Gateway Community College Deploys SharePoint

An outdated SharePoint system can fade into obscurity. But when upgraded correctly with a proper user adoption program, it can return to stardom. It’s that kind of turnaround that was led by Israel Class, the Director of IT at GateWay Community College. He shared his story after working with eGroup Enabling Technologies.

Who is Gateway?



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About GateWay

GateWay’s SharePoint 2013 footprint was akin to the size of the school: big. With five locations in the Phoenix area, GateWay is part of one of the USA’s largest community college districts (Maricopa). Class set a goal for the new SharePoint solution to be analogous to the college: innovative. After all, 50 years ago GateWay became first technical college in Arizona and was the first to install a computer.

GateWay’s users are diverse. The college offers more than 150 degree, certificate, as well as trade, technical and workforce training options. In addition to traditional programs like nursing, IT, and business, students get to work quickly through programs like Beauty & Wellness, welding, and even meat cutting. Their Center for Entrepreneurial Innovation serves small business and entrepreneurs in bioscience, medical devices, clean technology, and software.

Decentralized Problems

GateWay’s use of collaboration tools was also diverse. “One of the main things that I heard when I first started at the college was that our SharePoint needed work,” began Class. “It was underutilized and had very low adoption.” Like most colleges, the freedom given to faculty and students resulted in a sprawling set of applications. “We had no single platform for collaboration,” explained Class.

“Some departments used Google, some SharePoint, others had home drives and shared drives. The major pain point that we needed to overcome was to upgrade to a single platform that would actually enable more user adoption.”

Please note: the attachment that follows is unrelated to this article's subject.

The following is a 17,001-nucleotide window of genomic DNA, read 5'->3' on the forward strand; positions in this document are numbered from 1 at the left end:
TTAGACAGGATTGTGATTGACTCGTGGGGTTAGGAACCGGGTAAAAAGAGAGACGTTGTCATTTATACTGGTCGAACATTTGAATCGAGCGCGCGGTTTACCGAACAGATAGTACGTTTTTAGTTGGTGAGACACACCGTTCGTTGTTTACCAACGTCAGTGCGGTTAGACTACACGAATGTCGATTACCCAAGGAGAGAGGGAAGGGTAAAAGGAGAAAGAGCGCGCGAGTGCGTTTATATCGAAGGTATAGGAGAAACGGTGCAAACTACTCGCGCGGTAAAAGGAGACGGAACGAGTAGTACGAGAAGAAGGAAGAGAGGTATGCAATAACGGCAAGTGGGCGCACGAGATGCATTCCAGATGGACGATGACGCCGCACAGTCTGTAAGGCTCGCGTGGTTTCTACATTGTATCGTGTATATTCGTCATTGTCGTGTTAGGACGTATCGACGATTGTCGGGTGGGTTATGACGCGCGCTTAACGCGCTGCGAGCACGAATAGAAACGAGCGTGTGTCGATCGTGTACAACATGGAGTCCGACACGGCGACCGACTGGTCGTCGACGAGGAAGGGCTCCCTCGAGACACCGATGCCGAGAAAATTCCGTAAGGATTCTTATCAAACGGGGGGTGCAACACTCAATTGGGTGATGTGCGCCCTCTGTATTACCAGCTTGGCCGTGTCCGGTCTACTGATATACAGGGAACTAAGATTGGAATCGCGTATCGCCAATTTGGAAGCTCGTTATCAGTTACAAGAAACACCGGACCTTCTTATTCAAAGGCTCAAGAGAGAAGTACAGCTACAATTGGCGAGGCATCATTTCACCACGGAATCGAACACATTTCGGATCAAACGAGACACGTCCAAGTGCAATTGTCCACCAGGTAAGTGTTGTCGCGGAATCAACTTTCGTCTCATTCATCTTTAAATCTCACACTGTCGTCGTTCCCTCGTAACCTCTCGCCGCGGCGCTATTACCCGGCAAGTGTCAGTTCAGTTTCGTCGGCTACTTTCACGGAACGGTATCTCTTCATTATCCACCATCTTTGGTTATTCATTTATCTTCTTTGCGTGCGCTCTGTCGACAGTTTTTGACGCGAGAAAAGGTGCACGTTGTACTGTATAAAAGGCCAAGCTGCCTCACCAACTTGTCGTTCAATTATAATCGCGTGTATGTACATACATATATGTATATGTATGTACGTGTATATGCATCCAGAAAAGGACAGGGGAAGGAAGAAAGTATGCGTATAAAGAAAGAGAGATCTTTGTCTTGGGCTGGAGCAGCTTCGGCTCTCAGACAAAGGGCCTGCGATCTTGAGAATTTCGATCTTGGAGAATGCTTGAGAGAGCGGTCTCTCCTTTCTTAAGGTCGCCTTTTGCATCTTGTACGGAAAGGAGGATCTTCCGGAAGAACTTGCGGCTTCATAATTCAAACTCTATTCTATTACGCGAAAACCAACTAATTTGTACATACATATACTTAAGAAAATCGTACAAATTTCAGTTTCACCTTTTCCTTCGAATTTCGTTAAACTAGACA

The Centralized Solution

After doing their research, Class’s team decided to move away from SharePoint on-premises to Office 365. “SharePoint Online would give us the new modern look and the tools and the collaboration that we were looking for, and we’d have a path to jump onto the entire Office 365 platform.”

Before making the transition, Class took the time to ensure the new platform would please key stakeholders. “We began reaching out, doing some research, and communicating with people on campus and faculty to achieve that goal. Getting the migration right was key for us since we’re not SharePoint developers and no one had experience moving from the existing version to the cloud.”

Partnering Brings Expertise

eGroup Enabling Technologies had partnered with GateWay for several years, implementing and supporting Lync and Skype for Business Server. Class described how he started the discussion. “I had interactions with the guys over at eGroup Enabling Technologies and asked if they had skilled resources, and they said absolutely. We put together a call and explained what we were trying to achieve. As we developed the scope of work, it absolutely helped us to sit down and get answers to our questions.”

Plan of Attack

Class began by getting critical stakeholders to provide requirements and play key roles in sponsoring the project. “The first thing we did was actually develop a committee to talk about what we wanted to achieve out of the upgrade,” he explained. “We had representation from IT, marketing, faculty, and some power users. Our timeline was very aggressive. We met every week for months, because in education our windows for any kind of major upgrades are few and far between.” The timeline was also compressed due to an intense accreditation process that the college was pursuing. “We said that if we didn’t do it by the start of the next semester, we won’t be doing this.”